In the case of the 35" wide coil which is used to produce article (4) above, after the plates are coated, they are taken to a 307 End Level 2 press where they are made into 307 lids. These lids then go through a preferred liner machine where a water base compound lining is applied to ensure that a perfect seal is going to be obtained when the cans are sealed. Once the compound is applied, the lids are put in paper bag sleeves and stacked on wooden pallets. These pallets are stretched wrapped for shipment. These lids are used to cover 307 sanitary containers.


Whether the steel plates and can ends will be entitled to duty-free treatment under General Headnote 3(a)(iv), HTSUS, when imported into the U.S.


General Note 3(a)(iv), HTSUS, provides that goods imported from a U.S. insular possession may enter the customs territory of the U.S. free of duty if the goods:

(1) are the growth or product of the possession;

(2) do not contain foreign materials which represent more than 70 percent of the goods' total value (or more than 50 percent with respect to textile and apparel articles subject to textile agreements, and other goods described in section 213(b) of the Caribbean Basin Economic Recovery Act) (CBERA); and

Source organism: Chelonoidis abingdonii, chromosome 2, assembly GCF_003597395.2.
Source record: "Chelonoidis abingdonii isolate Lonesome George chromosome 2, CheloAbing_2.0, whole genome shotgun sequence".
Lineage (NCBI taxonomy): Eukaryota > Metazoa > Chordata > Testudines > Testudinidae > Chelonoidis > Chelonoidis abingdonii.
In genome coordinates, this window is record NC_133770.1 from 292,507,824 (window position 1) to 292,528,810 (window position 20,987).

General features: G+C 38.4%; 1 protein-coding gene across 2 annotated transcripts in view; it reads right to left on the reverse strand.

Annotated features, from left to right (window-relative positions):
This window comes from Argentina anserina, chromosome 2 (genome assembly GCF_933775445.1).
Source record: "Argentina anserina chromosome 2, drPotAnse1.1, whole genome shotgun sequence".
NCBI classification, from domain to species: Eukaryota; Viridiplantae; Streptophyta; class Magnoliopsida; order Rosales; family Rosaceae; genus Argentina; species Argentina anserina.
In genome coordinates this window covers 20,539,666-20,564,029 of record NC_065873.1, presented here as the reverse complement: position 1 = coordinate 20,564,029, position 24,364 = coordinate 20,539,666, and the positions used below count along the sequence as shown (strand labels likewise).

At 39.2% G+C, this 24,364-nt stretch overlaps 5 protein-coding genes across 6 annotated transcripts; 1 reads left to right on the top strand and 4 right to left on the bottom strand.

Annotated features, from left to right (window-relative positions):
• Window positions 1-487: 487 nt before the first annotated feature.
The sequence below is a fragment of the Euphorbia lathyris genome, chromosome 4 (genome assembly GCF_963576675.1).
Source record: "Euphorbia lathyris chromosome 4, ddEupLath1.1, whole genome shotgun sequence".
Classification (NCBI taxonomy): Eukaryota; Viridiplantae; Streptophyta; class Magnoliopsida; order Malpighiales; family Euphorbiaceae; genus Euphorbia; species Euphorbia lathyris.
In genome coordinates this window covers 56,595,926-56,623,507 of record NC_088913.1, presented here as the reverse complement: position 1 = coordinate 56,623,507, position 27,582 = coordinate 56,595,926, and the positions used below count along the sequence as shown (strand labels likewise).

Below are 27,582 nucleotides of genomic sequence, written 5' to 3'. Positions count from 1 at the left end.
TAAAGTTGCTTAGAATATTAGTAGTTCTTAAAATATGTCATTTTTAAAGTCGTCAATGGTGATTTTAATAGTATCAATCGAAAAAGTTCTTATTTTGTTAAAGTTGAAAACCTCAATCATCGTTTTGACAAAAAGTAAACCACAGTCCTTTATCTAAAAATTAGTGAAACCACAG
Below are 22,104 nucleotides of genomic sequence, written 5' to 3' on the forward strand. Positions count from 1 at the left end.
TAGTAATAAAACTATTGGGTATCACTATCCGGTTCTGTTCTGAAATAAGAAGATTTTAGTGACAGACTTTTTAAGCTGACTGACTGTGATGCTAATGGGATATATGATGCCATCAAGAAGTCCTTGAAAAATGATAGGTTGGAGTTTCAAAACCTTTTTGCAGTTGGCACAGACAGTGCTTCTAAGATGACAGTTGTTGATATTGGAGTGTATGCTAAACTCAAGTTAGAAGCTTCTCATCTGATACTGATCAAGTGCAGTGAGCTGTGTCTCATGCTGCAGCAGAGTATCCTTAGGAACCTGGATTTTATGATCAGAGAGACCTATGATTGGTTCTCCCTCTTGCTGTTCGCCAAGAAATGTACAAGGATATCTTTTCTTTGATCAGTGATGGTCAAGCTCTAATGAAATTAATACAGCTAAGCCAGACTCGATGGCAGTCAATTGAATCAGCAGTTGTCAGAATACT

(3) come directly to the customs territory of the U.S. from the possession.

The American Samoa is a U.S. insular possession.

Foreign materials imported into an insular possession become a "product of" the possession if they are substantially transformed there into a new and different article of commerce. A substantial transformation occurs when an article emerges from a process with a new name, character, or use different from that possessed by the article prior to processing. See Texas Instruments, Inc. v. United States, 69 CCPA 152, 681 F.2d 778 (1982).

Star Kist claims that the electrolytic tin plated or chromium coated steel in coil form is substantially transformed in American Samoa, and that at least 30 percent of the value of the steel plates and can ends is added in the transformation process in American Samoa.